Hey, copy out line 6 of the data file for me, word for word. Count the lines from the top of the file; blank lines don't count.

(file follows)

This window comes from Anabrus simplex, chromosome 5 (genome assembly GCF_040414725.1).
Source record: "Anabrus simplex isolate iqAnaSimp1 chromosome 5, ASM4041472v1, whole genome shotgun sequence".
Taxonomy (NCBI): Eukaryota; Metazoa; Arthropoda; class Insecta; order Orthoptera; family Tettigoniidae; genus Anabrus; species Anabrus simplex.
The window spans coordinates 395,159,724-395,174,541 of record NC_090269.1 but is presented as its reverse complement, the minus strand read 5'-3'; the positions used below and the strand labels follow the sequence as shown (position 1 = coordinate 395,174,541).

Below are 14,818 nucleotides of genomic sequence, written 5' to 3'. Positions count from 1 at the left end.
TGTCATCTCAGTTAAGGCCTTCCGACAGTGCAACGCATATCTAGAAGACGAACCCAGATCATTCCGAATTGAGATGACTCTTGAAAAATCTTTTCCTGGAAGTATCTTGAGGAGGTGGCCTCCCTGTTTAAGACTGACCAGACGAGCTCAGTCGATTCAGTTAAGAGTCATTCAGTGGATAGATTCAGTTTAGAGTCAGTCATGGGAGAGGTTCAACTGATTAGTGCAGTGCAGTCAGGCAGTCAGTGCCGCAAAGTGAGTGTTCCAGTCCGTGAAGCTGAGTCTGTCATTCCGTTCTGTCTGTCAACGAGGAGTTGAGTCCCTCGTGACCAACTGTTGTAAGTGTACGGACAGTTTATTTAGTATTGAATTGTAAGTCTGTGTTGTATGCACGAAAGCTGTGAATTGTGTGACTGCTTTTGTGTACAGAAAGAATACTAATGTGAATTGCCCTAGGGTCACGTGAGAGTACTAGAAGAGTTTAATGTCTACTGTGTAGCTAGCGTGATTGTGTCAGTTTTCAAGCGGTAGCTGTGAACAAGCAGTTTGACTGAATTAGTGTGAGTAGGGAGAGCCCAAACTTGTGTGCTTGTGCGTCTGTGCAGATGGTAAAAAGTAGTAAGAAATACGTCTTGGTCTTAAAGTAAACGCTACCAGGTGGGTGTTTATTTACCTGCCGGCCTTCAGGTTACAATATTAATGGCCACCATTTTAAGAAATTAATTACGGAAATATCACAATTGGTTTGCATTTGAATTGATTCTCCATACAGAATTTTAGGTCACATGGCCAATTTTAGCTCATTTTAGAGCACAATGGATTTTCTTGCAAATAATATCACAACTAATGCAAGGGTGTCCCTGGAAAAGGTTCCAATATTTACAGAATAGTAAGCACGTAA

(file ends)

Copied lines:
TGTCATCTCAGTTAAGGCCTTCCGACAGTGCAACGCATATCTAGAAGACGAACCCAGATCATTCCGAATTGAGATGACTCTTGAAAAATCTTTTCCTGGAAGTATCTTGAGGAGGTGGCCTCCCTGTTTAAGACTGACCAGACGAGCTCAGTCGATTCAGTTAAGAGTCATTCAGTGGATAGATTCAGTTTAGAGTCAGTCATGGGAGAGGTTCAACTGATTAGTGCAGTGCAGTCAGGCAGTCAGTGCCGCAAAGTGAGTGTTCCAGTCCGTGAAGCTGAGTCTGTCATTCCGTTCTGTCTGTCAACGAGGAGTTGAGTCCCTCGTGACCAACTGTTGTAAGTGTACGGACAGTTTATTTAGTATTGAATTGTAAGTCTGTGTTGTATGCACGAAAGCTGTGAATTGTGTGACTGCTTTTGTGTACAGAAAGAATACTAATGTGAATTGCCCTAGGGTCACGTGAGAGTACTAGAAGAGTTTAATGTCTACTGTGTAGCTAGCGTGATTGTGTCAGTTTTCAAGCGGTAGCTGTGAACAAGCAGTTTGACTGAATTAGTGTGAGTAGGGAGAGCCCAAACTTGTGTGCTTGTGCGTCTGTGCAGATGGTAAAAAGTAGTAAGAAATACGTCTTGGTCTTAAAGTAAACGCTACCAGGTGGGTGTTTATTTACCTGCCGGCCTTCAGGTTACAATATTAATGGCCACCATTTTAAGAAATTAATTACGGAAATATCACAATTGGTTTGCATTTGAATTGATTCTCCATACAGAATTTTAGGTCACATGGCCAATTTTAGCTCATTTTAGAGCACAATGGATTTTCTTGCAAATAATATCACAACTAATGCAAGGGTGTCCCTGGAAAAGGTTCCAATATTTACAGAATAGTAAGCACGTAA